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Supporting the most vulnerable people in the world is core to Oasis’ mission. And we believe that everyone needs healthy community to thrive. So what happens when your community is torn apart? What happens when you find yourself thousands of miles from home, unable to return?
Almost a year ago, a family of refugees was welcomed into the community Hub at Oasis Church Waterloo, under a project called Harvest for Hope.
Since then, support for the family has made a life-changing difference. Oasis Debt Advice have provided financial help in the midst of the roll-out of Universal Credit. There were opportunities to learn English via our community English as a Second Language Course; housing was secured with help from individuals across Oasis Church Waterloo and other local churches; and a team of Oasis volunteers have befriended and supported the family as they have adjusted to a new life in England. The diverse programmes at the community Hub have perfectly matched the complex needs of the resettled family.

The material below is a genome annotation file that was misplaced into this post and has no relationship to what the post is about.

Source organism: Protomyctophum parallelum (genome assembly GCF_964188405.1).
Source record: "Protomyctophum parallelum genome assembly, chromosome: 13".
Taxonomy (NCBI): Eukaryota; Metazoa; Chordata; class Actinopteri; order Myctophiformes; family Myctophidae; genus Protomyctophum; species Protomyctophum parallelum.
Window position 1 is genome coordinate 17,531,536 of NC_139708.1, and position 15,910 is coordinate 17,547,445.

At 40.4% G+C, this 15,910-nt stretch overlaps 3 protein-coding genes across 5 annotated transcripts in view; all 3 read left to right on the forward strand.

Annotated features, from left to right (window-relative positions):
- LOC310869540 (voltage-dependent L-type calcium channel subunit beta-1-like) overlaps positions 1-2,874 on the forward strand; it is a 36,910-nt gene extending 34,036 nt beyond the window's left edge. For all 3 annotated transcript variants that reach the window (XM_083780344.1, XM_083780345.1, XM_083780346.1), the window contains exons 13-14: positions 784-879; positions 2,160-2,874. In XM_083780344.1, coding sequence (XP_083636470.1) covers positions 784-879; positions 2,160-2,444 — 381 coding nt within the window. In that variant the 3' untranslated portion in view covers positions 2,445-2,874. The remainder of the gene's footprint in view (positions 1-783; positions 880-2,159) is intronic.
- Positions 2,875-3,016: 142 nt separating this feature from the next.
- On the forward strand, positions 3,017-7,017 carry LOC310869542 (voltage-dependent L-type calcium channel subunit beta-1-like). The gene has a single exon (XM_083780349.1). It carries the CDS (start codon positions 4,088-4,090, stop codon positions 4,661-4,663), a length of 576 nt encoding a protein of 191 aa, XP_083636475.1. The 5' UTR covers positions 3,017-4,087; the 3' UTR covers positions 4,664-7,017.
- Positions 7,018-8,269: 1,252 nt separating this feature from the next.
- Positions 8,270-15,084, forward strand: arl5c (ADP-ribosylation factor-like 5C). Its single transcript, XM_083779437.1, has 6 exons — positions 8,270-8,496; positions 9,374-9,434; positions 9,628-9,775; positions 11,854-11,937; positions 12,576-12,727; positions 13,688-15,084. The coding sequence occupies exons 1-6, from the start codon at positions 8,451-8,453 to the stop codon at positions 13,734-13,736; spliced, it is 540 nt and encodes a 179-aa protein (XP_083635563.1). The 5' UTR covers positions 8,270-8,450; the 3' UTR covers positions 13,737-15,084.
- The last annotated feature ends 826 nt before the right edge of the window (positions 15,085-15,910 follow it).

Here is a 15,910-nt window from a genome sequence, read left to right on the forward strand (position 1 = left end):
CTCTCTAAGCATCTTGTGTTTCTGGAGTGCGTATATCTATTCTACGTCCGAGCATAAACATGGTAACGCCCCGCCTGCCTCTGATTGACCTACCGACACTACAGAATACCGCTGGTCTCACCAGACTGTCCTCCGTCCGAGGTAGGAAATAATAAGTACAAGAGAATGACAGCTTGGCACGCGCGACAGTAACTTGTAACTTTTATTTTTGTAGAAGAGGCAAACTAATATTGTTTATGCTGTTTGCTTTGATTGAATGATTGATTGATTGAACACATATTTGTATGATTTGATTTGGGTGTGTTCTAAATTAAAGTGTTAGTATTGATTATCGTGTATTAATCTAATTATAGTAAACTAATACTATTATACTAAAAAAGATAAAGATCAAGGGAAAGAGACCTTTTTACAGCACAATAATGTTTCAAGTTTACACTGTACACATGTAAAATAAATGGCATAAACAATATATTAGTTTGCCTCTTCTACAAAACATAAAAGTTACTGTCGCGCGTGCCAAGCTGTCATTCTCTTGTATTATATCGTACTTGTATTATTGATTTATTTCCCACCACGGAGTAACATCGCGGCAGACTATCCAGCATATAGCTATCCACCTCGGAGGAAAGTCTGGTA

Today, the children have settled in to life in the UK and are active students in their local school. The adults are learning English, studying and working within areas of their training, and the family are integrated members of their local Oasis community. Considering the significant concerns around the family’s emotional and mental wellbeing as a result of their experiences, and the limited English they had on arrival, they have shown incredible resolve and resilience.
That's not the end of the story. Oasis is now planning for similar projects around the country in at least five other communities we work in, as part of the Home Office’s community sponsorship scheme. This will require support from all over the Oasis family, but the inspiring precedent set in Waterloo has built confidence.
Clare Wilson, who’s been at the helm of these projects, says: “This hasn’t been a case of a saviour complex. It’s about meeting people where they are, building community and becoming true friends. The family have brought much love (and amazing food!). So often, refugee sponsorship is viewed as a one-way street. But we have learned a lot, and are better people for having the family as part of our community.”